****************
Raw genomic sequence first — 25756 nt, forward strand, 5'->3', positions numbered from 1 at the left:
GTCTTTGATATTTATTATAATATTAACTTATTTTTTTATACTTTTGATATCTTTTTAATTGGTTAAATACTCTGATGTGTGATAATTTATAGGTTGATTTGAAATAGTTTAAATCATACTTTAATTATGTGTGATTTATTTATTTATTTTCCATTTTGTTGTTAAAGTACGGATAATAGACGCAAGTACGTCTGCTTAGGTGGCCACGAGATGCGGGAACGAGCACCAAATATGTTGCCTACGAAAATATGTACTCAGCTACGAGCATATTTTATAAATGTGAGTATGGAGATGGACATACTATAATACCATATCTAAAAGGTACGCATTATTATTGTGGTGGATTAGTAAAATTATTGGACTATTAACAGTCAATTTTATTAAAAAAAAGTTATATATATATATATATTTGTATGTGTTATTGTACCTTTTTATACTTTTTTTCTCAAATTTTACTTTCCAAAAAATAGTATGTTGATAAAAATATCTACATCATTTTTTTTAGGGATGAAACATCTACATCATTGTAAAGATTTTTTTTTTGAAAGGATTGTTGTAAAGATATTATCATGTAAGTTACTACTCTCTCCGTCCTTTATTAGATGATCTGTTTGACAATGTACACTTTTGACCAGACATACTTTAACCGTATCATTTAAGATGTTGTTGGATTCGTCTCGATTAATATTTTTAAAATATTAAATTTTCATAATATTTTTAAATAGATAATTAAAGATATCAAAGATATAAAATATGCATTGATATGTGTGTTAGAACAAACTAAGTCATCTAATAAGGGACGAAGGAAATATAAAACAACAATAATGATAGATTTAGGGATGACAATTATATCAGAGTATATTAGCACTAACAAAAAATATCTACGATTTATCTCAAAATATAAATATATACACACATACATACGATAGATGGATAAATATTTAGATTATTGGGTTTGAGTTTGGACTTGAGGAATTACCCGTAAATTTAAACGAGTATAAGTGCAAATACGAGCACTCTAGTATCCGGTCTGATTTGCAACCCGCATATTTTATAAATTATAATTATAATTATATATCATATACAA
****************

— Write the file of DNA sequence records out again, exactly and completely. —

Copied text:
Raw genomic sequence first — 25756 nt, forward strand, 5'->3', positions numbered from 1 at the left:
GTCTTTGATATTTATTATAATATTAACTTATTTTTTTATACTTTTGATATCTTTTTAATTGGTTAAATACTCTGATGTGTGATAATTTATAGGTTGATTTGAAATAGTTTAAATCATACTTTAATTATGTGTGATTTATTTATTTATTTTCCATTTTGTTGTTAAAGTACGGATAATAGACGCAAGTACGTCTGCTTAGGTGGCCACGAGATGCGGGAACGAGCACCAAATATGTTGCCTACGAAAATATGTACTCAGCTACGAGCATATTTTATAAATGTGAGTATGGAGATGGACATACTATAATACCATATCTAAAAGGTACGCATTATTATTGTGGTGGATTAGTAAAATTATTGGACTATTAACAGTCAATTTTATTAAAAAAAAGTTATATATATATATATATTTGTATGTGTTATTGTACCTTTTTATACTTTTTTTCTCAAATTTTACTTTCCAAAAAATAGTATGTTGATAAAAATATCTACATCATTTTTTTTAGGGATGAAACATCTACATCATTGTAAAGATTTTTTTTTTGAAAGGATTGTTGTAAAGATATTATCATGTAAGTTACTACTCTCTCCGTCCTTTATTAGATGATCTGTTTGACAATGTACACTTTTGACCAGACATACTTTAACCGTATCATTTAAGATGTTGTTGGATTCGTCTCGATTAATATTTTTAAAATATTAAATTTTCATAATATTTTTAAATAGATAATTAAAGATATCAAAGATATAAAATATGCATTGATATGTGTGTTAGAACAAACTAAGTCATCTAATAAGGGACGAAGGAAATATAAAACAACAATAATGATAGATTTAGGGATGACAATTATATCAGAGTATATTAGCACTAACAAAAAATATCTACGATTTATCTCAAAATATAAATATATACACACATACATACGATAGATGGATAAATATTTAGATTATTGGGTTTGAGTTTGGACTTGAGGAATTACCCGTAAATTTAAACGAGTATAAGTGCAAATACGAGCACTCTAGTATCCGGTCTGATTTGCAACCCGCATATTTTATAAATTATAATTATAATTATATATCATATACAA